1. Communication skills training in orthopaedics

K. Lundine, J. Lockyer, C. Hutchison, R. Buckley


Communication skills have been identified as a key component of medical education by the CanMEDS Project. The objectives of this study were to identify the perceived key components of communication skills from the perspectives of both orthopaedic residents and their program directors, and to understand how these skills are currently taught.
This study utilized a mixed methods design. Quantitative data was collected using a 30-item questionnaire, which was distributed to all Canadian orthopaedic residents. Qualitative data was collected through focus groups with orthopaedic residents and semi-structured interviews with orthopaedic program directors.
One hundred and nineteen out of three hundred and twenty-five questionnaires were completed (response rate = 37%), twelve residents participated in two focus groups, and 9/16 program directors from across the country were interviewed. The questionnaire reliability had an internal consistency of Cronbach’s alpha = 0.72. An ANOVA of the questionnaire data showed gender and International vs. Canadian medical graduate status to be independent variables to several item responses (P < 0.01). The factor analysis produced a five-factor model accounting for 50% of the variance.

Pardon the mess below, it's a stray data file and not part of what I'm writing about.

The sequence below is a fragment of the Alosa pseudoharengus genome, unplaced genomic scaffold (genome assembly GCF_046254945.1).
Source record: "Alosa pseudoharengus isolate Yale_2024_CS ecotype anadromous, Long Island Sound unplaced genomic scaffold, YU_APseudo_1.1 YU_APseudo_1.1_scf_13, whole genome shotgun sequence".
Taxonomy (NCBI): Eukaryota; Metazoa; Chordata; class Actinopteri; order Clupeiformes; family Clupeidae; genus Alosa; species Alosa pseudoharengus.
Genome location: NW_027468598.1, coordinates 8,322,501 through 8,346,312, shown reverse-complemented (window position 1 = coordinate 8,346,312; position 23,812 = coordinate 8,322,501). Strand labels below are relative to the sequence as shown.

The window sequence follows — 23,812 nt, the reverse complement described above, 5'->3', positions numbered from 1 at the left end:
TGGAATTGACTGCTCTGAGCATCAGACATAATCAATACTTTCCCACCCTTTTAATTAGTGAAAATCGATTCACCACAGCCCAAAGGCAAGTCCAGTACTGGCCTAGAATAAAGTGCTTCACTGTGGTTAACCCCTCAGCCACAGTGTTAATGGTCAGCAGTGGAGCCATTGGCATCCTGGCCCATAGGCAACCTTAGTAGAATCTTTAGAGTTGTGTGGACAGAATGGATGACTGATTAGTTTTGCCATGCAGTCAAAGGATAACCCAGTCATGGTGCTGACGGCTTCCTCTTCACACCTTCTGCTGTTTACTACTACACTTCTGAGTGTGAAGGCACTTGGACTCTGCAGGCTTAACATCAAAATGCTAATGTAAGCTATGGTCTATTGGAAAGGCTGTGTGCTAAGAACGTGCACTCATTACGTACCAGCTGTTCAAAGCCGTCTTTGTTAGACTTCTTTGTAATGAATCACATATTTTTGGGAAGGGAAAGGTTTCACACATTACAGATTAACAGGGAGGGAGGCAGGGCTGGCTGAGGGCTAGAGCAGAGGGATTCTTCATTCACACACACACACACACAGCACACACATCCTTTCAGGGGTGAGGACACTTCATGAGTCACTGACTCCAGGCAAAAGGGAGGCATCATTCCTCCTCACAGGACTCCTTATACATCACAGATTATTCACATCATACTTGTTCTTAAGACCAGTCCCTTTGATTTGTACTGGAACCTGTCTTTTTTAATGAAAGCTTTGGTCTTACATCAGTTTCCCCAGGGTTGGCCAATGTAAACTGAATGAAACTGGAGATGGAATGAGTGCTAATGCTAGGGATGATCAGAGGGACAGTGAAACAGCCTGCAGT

Both program directors and residents identified communication skills as being the accurate and appropriate use of language (ie, content skills), not how the communication was presented (ie, process skills). Perceived barriers to communication included time constraints and the need to adapt to the many personalities and types of people encountered daily in the hospital. Residents lack explicit communication skill training, but value developing communication skills in the clinical environment through experiential learning and role modeling. Resident education should focus on developing residents’ process skills in communication. Care should be taken to avoid large-group didactic teaching sessions, which are perceived as ineffective.

DOI: http://dx.doi.org/10.25011/cim.v30i4.2761


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